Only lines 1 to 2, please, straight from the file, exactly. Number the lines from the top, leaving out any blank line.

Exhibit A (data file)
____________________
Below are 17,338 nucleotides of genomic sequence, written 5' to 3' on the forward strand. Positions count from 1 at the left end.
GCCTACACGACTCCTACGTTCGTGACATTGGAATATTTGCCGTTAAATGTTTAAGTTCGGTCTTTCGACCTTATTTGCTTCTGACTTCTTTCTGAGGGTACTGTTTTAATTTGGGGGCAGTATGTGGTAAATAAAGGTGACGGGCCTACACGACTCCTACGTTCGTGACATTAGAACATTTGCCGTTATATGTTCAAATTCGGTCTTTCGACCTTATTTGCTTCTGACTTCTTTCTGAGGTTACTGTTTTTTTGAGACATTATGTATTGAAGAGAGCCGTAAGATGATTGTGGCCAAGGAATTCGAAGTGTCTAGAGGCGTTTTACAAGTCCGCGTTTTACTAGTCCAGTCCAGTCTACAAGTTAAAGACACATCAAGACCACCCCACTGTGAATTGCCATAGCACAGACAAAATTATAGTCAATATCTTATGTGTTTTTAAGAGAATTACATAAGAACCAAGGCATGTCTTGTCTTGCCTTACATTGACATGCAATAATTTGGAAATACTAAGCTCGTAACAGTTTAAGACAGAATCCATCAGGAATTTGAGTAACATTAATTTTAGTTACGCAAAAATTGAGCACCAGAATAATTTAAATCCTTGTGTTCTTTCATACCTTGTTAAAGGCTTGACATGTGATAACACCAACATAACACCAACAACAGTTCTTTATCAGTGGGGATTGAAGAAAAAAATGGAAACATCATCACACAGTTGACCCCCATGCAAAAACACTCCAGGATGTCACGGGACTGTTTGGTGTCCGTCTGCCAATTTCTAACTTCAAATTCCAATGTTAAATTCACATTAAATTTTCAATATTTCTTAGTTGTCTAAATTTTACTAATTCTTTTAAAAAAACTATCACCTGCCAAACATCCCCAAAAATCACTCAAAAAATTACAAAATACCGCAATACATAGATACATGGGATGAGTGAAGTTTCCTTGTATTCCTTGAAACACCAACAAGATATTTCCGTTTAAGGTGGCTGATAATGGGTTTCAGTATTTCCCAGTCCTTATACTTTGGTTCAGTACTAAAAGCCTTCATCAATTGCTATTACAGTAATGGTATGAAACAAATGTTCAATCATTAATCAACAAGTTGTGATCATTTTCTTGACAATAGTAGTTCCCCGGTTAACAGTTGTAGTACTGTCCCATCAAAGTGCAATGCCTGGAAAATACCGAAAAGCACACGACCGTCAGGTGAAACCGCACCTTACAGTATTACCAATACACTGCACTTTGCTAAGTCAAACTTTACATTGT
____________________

Below are 17,338 nucleotides of genomic sequence, written 5' to 3' on the forward strand. Positions count from 1 at the left end.
GCCTACACGACTCCTACGTTCGTGACATTGGAATATTTGCCGTTAAATGTTTAAGTTCGGTCTTTCGACCTTATTTGCTTCTGACTTCTTTCTGAGGGTACTGTTTTAATTTGGGGGCAGTATGTGGTAAATAAAGGTGACGGGCCTACACGACTCCTACGTTCGTGACATTAGAACATTTGCCGTTATATGTTCAAATTCGGTCTTTCGACCTTATTTGCTTCTGACTTCTTTCTGAGGTTACTGTTTTTTTGAGACATTATGTATTGAAGAGAGCCGTAAGATGATTGTGGCCAAGGAATTCGAAGTGTCTAGAGGCGTTTTACAAGTCCGCGTTTTACTAGTCCAGTCCAGTCTACAAGTTAAAGACACATCAAGACCACCCCACTGTGAATTGCCATAGCACAGACAAAATTATAGTCAATATCTTATGTGTTTTTAAGAGAATTACATAAGAACCAAGGCATGTCTTGTCTTGCCTTACATTGACATGCAATAATTTGGAAATACTAAGCTCGTAACAGTTTAAGACAGAATCCATCAGGAATTTGAGTAACATTAATTTTAGTTACGCAAAAATTGAGCACCAGAATAATTTAAATCCTTGTGTTCTTTCATACCTTGTTAAAGGCTTGACATGTGATAACACCAACATAACACCAACAACAGTTCTTTATCAGTGGGGATTGAAGAAAAAAATGGAAACATCATCACACAGTTGACCCCCATGCAAAAACACTCCAGGATGTCACGGGACTGTTTGGTGTCCGTCTGCCAATTTCTAACTTCAAATTCCAATGTTAAATTCACATTAAATTTTCAATATTTCTTAGTTGTCTAAATTTTACTAATTCTTTTAAAAAAACTATCACCTGCCAAACATCCCCAAAAATCACTCAAAAAATTACAAAATACCGCAATACATAGATACATGGGATGAGTGAAGTTTCCTTGTATTCCTTGAAACACCAACAAGATATTTCCGTTTAAGGTGGCTGATAATGGGTTTCAGTATTTCCCAGTCCTTATACTTTGGTTCAGTACTAAAAGCCTTCATCAATTGCTATTACAGTAATGGTATGAAACAAATGTTCAATCATTAATCAACAAGTTGTGATCATTTTCTTGACAATAGTAGTTCCCCGGTTAACAGTTGTAGTACTGTCCCATCAAAGTGCAATGCCTGGAAAATACCGAAAAGCACACGACCGTCAGGTGAAACCGCACCTTACAGTATTACCAATACACTGCACTTTGCTAAGTCAAACTTTACATTGT